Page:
And regarding crap lights, if I had any, I'd only take them underground for non-essential extra uses, and wouldn't factor them in to backup calculations.

  7. #67
    Flashaholic langham's Avatar
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    Default Re: Caution budget battery and lumen claims : Tidbit

    How is this in the Caution budget battery and lumen claims? I personally don't buy that many expensive lights because I can re-build cheaper ones for far less and get more light.

    These manufacturers do over-charge for the product they sell, because it is a luxury item. You don't need a 1000lm flashlight, but if you do want one you will need to put out some cash.

    I have a few high end lights, and I build some for others. I normally will not keep a light unless it starts off in life as a >$100 host, but at the same rate I have liked several of the cheaper lights that I have built a lot more than some of those. I also use expensive cells for my expensive lights, but I have purchased hundreds of budget batteries for builds and less than 10 expensive cells.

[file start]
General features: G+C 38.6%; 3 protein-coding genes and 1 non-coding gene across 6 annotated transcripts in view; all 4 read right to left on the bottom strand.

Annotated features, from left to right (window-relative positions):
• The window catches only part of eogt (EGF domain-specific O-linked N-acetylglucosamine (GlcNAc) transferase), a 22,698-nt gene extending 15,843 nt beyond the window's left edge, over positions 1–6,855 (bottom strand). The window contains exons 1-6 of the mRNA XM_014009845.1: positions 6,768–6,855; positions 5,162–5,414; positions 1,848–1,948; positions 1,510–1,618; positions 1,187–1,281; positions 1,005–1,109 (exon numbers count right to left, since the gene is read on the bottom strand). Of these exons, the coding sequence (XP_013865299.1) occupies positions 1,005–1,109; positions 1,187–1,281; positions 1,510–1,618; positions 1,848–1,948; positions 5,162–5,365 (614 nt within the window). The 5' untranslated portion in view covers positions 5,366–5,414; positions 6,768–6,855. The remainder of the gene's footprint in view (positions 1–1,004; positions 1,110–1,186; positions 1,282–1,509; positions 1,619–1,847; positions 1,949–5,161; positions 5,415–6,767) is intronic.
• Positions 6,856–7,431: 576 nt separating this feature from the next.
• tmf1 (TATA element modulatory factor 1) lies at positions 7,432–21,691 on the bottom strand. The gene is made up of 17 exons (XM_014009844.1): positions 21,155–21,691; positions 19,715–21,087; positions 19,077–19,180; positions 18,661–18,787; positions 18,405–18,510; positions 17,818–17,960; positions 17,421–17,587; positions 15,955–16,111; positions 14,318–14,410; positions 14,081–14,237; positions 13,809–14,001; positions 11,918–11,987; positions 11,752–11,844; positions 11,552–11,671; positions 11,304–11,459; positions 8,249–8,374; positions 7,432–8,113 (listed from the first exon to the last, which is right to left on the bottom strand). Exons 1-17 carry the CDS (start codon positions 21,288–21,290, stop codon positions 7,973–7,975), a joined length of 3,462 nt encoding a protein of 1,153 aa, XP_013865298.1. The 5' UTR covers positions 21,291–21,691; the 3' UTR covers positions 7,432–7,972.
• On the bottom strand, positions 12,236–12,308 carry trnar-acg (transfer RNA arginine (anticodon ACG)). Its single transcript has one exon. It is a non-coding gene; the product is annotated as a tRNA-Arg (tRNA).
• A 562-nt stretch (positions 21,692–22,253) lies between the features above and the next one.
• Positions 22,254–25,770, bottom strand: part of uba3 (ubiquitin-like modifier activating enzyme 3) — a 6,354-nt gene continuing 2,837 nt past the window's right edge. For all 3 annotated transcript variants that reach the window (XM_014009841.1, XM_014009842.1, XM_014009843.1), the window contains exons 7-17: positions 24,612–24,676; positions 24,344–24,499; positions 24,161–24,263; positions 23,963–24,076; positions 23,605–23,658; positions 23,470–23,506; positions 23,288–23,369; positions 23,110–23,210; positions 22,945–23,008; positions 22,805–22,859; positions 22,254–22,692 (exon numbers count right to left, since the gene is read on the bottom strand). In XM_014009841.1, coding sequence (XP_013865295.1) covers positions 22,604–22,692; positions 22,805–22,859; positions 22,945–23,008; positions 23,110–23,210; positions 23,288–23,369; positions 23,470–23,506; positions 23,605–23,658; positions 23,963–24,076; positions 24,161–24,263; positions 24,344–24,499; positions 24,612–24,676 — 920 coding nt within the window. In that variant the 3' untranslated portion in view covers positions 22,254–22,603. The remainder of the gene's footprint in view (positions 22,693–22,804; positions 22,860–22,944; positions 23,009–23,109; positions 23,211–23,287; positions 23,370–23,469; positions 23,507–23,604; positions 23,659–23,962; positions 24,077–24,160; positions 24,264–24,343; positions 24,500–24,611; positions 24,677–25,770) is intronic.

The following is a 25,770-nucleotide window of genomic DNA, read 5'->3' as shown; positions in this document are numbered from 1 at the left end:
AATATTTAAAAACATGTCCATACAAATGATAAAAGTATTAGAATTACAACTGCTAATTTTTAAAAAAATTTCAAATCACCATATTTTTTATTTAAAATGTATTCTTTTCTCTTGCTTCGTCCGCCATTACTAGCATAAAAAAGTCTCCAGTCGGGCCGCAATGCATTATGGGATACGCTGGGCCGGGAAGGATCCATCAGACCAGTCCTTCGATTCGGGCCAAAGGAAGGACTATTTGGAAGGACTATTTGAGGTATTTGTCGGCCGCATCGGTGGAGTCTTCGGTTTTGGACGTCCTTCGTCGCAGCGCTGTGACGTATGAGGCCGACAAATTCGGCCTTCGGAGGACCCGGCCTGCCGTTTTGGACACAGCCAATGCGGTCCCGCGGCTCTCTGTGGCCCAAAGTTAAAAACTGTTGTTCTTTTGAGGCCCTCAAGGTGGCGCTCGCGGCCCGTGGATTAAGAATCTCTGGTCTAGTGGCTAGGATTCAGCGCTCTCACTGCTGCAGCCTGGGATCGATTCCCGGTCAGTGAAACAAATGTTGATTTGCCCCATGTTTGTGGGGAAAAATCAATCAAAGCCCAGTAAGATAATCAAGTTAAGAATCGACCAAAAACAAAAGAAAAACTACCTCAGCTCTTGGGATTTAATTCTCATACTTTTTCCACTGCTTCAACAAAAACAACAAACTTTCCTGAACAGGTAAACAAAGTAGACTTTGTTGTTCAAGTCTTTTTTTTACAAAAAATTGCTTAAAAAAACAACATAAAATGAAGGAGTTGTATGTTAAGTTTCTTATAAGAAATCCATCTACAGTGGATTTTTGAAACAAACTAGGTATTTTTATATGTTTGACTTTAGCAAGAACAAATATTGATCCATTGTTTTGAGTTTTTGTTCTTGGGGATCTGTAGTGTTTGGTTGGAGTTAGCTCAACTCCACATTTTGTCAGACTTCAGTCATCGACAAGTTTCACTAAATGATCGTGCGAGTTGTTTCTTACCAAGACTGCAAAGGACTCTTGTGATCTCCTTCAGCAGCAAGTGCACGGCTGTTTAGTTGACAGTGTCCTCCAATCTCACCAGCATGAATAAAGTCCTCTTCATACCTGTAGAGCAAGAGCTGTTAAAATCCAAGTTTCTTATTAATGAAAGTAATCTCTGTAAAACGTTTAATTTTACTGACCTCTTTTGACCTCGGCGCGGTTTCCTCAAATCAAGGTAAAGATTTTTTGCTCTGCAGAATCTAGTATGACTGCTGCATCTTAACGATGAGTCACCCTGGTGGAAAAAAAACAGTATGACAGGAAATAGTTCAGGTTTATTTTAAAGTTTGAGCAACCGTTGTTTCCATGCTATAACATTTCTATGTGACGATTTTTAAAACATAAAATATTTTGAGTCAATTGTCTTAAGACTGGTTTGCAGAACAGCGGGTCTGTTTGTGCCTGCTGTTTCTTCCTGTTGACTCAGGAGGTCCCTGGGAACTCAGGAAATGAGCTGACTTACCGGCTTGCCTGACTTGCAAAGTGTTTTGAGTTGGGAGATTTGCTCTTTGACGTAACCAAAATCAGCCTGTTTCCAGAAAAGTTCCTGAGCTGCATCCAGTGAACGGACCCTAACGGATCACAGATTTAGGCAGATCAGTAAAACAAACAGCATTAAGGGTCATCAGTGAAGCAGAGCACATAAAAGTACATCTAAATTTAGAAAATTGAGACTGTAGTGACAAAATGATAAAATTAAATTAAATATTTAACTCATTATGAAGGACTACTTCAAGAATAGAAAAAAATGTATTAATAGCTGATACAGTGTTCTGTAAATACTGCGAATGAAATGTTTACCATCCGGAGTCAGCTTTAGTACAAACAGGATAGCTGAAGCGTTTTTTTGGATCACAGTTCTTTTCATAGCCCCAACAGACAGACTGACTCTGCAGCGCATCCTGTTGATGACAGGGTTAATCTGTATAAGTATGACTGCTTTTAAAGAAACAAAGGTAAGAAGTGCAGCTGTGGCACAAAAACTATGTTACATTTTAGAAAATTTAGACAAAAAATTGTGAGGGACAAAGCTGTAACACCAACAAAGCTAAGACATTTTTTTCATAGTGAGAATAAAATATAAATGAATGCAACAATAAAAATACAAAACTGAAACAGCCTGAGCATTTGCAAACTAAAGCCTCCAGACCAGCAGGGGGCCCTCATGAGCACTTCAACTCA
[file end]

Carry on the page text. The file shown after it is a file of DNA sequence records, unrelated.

As far as explosion proof goes, yeah if I were in the mining business it would be pretty important to me, but I am in the steel business. To each his own I guess. I like my lights, and I am sure you guys like yours. Now a budget light warning; I purchased a flood to zoom light with an XML led in it and the pill was empty. That is right it had a star just sitting on a ledge with almost no surface area for heat transfer between the body and the star. Be on the lookout for these the light was very cheap and I have spent as much on just an LED before.

  8. #68

    Default Re: CAUTION !! Misleading budget battery and lumen claims

    I read a lot but don't post a lot. This is worth my $0.02 perhaps.